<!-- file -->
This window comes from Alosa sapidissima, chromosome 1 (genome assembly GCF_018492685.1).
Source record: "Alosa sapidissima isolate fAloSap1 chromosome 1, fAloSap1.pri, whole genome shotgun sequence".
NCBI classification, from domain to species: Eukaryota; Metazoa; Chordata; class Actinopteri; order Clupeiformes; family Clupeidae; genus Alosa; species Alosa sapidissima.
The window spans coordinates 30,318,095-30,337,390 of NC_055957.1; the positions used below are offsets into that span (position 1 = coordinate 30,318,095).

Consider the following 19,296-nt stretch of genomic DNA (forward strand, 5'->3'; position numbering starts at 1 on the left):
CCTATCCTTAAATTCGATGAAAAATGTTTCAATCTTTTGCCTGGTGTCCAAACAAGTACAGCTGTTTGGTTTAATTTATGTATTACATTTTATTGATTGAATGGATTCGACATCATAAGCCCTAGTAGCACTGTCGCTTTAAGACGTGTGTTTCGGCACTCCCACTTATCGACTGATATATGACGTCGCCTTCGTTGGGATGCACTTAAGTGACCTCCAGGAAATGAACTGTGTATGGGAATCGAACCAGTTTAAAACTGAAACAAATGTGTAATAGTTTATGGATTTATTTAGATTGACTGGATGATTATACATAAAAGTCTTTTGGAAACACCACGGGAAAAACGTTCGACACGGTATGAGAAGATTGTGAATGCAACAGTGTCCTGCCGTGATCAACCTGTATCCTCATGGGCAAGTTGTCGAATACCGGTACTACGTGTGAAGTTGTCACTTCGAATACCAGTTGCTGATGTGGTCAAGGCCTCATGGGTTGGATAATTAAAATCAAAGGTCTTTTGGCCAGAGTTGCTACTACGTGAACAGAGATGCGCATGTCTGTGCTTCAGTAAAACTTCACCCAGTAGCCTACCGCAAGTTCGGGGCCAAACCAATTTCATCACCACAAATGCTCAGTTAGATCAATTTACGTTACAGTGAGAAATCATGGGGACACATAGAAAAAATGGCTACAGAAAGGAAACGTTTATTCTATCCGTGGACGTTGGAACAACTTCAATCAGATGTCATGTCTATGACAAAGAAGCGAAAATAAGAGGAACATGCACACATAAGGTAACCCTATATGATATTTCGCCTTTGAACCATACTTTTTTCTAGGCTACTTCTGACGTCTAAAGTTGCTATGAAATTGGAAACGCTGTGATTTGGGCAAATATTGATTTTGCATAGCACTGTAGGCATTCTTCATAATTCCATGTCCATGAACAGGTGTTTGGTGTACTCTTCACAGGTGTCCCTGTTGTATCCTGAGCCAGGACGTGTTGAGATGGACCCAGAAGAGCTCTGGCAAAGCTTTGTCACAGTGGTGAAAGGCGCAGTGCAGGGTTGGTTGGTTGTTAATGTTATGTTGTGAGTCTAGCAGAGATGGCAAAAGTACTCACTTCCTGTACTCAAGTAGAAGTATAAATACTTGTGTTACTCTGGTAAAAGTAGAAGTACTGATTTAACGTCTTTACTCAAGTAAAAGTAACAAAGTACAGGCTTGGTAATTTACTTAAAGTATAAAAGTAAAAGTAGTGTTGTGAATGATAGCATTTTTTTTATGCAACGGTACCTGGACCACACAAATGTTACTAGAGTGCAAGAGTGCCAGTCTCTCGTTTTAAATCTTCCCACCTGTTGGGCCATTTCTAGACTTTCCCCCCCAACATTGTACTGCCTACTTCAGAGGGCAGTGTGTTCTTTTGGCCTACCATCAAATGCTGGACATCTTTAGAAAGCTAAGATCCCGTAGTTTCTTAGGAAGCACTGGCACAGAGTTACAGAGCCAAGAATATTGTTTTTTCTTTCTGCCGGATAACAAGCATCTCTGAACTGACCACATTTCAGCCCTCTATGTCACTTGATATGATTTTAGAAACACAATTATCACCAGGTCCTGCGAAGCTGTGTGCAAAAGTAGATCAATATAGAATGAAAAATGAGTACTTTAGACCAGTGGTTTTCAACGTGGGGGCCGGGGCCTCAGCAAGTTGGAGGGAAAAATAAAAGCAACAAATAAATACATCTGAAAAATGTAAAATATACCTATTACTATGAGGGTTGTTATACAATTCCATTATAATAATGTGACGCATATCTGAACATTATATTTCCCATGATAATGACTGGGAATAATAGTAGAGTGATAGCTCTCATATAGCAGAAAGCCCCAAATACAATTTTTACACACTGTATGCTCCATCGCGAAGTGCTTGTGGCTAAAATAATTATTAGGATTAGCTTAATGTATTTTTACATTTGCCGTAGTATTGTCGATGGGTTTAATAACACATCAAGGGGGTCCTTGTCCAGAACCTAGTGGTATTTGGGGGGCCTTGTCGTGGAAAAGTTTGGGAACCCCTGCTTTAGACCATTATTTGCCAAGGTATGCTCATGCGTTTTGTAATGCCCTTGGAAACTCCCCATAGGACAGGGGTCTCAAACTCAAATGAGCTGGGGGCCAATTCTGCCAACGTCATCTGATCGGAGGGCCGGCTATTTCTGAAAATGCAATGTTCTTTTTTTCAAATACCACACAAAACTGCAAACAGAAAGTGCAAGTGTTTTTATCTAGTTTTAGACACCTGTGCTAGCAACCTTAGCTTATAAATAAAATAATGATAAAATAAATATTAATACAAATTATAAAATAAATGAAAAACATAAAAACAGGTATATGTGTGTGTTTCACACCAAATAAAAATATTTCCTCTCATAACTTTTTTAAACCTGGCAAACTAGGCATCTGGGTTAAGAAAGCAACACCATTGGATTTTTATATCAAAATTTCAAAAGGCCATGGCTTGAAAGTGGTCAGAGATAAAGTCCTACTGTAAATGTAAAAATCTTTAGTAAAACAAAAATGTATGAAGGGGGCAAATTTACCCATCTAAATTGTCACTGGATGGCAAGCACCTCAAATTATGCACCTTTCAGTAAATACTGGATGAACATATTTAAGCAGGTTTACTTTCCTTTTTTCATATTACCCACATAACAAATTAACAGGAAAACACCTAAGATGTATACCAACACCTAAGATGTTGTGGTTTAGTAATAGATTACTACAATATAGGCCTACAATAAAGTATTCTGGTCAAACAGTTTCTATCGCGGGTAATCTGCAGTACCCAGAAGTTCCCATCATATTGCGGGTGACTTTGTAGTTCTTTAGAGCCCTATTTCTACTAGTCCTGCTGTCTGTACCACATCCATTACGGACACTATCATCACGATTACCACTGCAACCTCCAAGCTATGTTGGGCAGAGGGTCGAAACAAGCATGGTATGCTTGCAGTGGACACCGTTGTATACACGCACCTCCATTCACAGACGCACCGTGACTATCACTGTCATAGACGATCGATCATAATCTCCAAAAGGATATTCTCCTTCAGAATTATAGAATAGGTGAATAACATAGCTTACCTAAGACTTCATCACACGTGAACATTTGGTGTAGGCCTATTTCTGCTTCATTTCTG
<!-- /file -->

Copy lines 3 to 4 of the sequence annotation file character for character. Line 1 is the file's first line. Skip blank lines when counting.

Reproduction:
NCBI classification, from domain to species: Eukaryota; Metazoa; Chordata; class Actinopteri; order Clupeiformes; family Clupeidae; genus Alosa; species Alosa sapidissima.
The window spans coordinates 30,318,095-30,337,390 of NC_055957.1; the positions used below are offsets into that span (position 1 = coordinate 30,318,095).